HC Deb 20 April 1891 vol 352 cc920-1

I beg to ask the Attorney General whether, having regard to the recent decision in the case of Mr. and Mrs. Jackson, and to the effect which that decision has had upon subsequent decisions and statements, as to the present state of the Law of Divorce, of Judges of the High Court of Justice and inferior Courts, the Government are prepared to bring in at once a short Bill assimilating the English to the Scotch Law, by providing that desertion for a certain number of years shall give a right of divorce to the husband or wife, and that a wife shall have the same right as a husband now has of obtaining a divorce on the ground of adultery only; and whether, in the alternative, the Government will afford facilities for the early Second Reading of the Bill introduced by the hon. and learned Member for Aberdeen, and other hon. Members for a similar assimilation of the law?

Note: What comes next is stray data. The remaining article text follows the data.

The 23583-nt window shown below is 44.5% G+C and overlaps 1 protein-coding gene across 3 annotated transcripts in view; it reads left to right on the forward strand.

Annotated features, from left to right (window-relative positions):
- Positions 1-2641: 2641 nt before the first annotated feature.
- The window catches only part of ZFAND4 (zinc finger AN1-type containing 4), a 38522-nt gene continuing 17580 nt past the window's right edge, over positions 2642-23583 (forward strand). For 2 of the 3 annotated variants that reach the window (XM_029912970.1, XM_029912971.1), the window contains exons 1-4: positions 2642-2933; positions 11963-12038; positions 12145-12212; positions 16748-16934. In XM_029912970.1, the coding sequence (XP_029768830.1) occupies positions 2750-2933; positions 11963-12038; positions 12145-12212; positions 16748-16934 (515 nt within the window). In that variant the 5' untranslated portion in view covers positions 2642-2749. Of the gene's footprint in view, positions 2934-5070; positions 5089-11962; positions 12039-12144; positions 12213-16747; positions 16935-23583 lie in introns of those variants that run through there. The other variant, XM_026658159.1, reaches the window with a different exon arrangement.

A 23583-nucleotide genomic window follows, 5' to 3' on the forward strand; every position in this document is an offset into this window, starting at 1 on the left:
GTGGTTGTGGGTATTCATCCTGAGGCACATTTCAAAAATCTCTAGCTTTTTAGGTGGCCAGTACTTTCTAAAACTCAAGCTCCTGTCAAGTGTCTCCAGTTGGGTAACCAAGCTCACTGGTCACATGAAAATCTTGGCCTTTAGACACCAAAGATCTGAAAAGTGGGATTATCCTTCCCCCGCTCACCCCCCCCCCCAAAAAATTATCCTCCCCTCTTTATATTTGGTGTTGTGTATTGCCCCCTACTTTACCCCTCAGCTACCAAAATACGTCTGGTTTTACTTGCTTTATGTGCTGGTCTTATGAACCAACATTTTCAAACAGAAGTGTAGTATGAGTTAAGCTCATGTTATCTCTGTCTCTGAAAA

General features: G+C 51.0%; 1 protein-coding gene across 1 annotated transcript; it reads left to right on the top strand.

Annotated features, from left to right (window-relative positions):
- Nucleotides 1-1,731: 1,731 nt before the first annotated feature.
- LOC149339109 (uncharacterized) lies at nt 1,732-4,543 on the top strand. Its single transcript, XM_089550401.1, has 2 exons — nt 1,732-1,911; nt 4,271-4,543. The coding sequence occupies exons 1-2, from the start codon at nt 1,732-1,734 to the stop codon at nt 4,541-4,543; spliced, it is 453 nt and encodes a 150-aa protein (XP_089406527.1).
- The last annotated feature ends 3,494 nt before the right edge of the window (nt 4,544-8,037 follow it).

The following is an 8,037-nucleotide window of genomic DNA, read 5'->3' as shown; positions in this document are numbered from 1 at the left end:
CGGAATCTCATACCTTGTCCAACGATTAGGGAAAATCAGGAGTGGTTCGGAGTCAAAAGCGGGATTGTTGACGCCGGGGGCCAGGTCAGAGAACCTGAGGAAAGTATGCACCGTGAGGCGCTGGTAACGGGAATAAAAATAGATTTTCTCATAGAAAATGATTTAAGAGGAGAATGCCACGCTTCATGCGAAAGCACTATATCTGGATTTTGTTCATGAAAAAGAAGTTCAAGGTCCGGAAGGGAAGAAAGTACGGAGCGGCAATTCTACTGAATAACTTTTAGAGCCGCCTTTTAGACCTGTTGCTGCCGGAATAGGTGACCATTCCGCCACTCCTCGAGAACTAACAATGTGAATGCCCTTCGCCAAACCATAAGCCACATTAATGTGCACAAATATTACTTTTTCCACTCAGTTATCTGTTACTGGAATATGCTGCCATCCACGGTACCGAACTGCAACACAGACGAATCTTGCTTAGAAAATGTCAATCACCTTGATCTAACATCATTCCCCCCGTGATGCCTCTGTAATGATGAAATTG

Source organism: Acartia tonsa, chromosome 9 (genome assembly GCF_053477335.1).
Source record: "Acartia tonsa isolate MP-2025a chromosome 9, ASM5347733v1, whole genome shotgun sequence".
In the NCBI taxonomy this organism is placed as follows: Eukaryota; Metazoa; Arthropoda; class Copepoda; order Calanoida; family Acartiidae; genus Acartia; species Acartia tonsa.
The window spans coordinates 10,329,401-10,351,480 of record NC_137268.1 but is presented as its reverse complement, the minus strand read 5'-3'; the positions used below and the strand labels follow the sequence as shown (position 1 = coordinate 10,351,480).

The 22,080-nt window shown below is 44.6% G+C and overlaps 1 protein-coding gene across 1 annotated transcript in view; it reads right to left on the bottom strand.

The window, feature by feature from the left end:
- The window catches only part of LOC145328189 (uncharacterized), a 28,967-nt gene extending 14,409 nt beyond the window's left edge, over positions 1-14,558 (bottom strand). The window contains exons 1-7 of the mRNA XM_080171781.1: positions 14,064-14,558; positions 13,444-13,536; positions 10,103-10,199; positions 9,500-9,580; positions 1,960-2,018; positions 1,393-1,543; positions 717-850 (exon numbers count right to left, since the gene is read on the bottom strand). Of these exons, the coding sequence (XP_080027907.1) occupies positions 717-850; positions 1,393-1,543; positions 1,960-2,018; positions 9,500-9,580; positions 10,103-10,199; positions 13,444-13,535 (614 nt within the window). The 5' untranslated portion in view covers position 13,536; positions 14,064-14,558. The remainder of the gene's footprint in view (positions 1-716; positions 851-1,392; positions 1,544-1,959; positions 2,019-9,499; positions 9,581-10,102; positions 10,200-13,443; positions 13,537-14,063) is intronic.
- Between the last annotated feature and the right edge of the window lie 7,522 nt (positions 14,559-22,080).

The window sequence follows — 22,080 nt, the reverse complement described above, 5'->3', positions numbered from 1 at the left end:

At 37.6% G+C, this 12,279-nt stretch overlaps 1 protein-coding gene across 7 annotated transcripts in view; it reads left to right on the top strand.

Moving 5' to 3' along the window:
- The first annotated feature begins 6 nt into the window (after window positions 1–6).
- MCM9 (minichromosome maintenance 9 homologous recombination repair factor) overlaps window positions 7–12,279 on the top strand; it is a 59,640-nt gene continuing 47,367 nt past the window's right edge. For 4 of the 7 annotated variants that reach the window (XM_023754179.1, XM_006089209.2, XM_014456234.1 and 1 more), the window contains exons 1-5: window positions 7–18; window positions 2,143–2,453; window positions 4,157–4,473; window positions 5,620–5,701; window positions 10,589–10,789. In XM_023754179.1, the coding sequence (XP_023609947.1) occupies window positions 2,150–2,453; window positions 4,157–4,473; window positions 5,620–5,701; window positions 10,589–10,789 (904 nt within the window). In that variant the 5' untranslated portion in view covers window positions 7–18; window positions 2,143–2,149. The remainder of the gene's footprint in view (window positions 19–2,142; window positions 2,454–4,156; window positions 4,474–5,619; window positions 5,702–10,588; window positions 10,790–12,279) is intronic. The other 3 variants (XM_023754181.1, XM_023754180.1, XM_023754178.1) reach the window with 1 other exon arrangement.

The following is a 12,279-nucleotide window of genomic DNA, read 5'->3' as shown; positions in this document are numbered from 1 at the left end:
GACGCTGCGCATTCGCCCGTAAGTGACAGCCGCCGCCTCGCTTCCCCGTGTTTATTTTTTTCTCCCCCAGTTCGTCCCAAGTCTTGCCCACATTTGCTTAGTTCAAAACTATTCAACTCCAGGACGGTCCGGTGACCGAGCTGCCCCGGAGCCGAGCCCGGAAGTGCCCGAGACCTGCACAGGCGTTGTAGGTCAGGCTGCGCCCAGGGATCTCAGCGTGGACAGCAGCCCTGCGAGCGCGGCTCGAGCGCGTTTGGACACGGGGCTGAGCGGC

The decision of the Court of Appeal in the case of Mrs. Jackson did not, in the opinion of the learned Judges who pronounced it, make any alteration in the law, but only declared the law. Under these circumstances, no attention should be paid to any statements made without judicial authority. Her Majesty's Government do not propose to introduce any Bill proposing any change in the law. The last paragraph of the hon. Member's question should be addressed to my right hon. Friend the First Lord of the Treasury; but I think I may say that it will not be possible to give facilities for the Bill of the hon. and learned Member for Aberdeen.


May I point out that it is not the dictum of Magistrates, but one of the Judges of the High Court—Mr. Justice Jeune?


I think the hon. Member has quite misunderstood Mr. Justice Jeune. His remarks were addressed to a particular case, and had no reference to any alteration of the law consequent on the decision in the Jackson case.